The same process would seem to apply to many professional politicians, who’ve spent all their lives doing what they’re told in order to progress up the party hierarchy to the point where they’re suddenly able to give orders. Then they don’t know what to do, and because giving orders means taking responsibility for them, they’re not even willing to try because failure gives their opponents ammunition to use against them. Putting off decisions or pushing them onto committees in order to pass the buck is far less risky.

Until they face a crisis where important decisions have to be made, and not making a decision becomes an important decision in its own right. The political system then works against promoting the very people who are required in such a crisis and they can’t be promoted as fast as military officers in war time.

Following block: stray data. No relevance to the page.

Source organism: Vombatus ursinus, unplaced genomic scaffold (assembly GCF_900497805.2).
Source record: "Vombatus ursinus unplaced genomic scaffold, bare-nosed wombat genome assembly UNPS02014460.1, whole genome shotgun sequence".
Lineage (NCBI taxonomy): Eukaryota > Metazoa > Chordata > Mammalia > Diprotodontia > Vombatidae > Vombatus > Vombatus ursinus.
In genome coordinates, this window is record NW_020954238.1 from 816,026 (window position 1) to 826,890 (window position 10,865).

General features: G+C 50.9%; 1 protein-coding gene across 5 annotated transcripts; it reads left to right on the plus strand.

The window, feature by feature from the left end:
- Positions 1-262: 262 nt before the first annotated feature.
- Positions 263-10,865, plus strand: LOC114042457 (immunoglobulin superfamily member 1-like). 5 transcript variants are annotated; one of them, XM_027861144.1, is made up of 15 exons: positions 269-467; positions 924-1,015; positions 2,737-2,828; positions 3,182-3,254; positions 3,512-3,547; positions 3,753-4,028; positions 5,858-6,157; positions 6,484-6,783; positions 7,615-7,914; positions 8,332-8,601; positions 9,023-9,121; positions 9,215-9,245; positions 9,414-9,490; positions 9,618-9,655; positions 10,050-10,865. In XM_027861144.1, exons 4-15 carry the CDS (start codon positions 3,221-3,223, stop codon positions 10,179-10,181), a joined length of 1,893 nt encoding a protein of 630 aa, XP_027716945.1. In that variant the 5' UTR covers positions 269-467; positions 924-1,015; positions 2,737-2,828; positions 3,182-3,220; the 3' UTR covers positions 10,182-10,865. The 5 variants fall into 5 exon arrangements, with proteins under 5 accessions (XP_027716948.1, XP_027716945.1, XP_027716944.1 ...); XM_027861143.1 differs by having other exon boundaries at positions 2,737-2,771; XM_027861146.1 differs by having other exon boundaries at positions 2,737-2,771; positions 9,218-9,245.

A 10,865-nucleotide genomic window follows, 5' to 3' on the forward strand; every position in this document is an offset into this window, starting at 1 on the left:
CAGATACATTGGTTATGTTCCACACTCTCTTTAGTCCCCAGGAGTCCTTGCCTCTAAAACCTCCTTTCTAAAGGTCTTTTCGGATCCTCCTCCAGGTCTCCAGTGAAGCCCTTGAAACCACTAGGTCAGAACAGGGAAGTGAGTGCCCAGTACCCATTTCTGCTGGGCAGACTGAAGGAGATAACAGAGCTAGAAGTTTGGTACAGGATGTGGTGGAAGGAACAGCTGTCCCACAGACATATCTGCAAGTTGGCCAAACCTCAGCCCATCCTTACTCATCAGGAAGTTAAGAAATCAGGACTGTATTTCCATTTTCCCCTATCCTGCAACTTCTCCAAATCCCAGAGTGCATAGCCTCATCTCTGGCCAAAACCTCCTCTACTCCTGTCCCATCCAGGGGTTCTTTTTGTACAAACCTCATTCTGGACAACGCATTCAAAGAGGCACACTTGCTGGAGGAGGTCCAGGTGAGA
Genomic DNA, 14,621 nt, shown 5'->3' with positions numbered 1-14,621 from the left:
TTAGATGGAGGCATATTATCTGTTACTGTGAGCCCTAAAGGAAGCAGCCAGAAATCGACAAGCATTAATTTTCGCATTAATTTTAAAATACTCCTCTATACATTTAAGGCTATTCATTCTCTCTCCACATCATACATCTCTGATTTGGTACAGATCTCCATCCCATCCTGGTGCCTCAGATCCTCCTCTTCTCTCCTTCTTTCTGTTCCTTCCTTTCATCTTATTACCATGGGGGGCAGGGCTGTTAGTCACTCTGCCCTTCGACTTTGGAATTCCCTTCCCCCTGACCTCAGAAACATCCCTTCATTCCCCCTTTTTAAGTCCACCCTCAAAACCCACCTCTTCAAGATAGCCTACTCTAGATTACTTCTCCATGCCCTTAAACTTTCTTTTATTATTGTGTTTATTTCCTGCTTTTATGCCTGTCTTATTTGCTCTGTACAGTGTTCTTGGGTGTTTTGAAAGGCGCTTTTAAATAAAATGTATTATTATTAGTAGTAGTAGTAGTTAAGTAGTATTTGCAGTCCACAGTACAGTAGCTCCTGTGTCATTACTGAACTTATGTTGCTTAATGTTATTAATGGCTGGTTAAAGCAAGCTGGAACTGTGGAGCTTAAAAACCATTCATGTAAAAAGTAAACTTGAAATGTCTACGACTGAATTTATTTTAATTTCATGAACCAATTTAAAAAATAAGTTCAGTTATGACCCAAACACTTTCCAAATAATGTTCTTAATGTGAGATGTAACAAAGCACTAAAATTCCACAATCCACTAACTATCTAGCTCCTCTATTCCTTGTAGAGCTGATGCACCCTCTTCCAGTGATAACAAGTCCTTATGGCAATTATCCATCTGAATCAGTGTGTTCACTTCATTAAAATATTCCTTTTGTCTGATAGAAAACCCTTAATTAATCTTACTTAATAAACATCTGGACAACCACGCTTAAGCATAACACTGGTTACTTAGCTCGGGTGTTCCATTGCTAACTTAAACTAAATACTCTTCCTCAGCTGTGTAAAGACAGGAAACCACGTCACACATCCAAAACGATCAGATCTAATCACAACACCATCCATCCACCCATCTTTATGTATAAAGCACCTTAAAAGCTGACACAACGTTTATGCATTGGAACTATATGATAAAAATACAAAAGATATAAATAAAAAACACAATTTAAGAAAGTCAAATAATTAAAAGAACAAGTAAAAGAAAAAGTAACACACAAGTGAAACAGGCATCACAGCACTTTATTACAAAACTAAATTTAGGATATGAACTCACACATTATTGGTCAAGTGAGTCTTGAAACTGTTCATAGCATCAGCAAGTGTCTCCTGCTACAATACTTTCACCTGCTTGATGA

Hence when we look around the world today we see a lot of political ‘leaders’ who’ve spent most of their life getting to that point yet most of them would prefer to play golf than actually lead. It’s no wonder we’re in such a mess.

So I finally bought myself a Kindle; I have to say, it’s much easier to read on than a laptop screen and it also turns pages much faster than the other e-reader I’ve used (I forget whether it was a Nook or a Kobo, but it was an old generation model either way).

Two things I’ve found so far are that it doesn’t like being told to download hundreds of books in one go, and when you have a thousand books on the Kindle search takes forever and locks up the device with no way to abort it. Twice I rebooted it (hold the power switch over for thirty seconds) because I didn’t think it was going to come back, the third time I left it and eventually it did.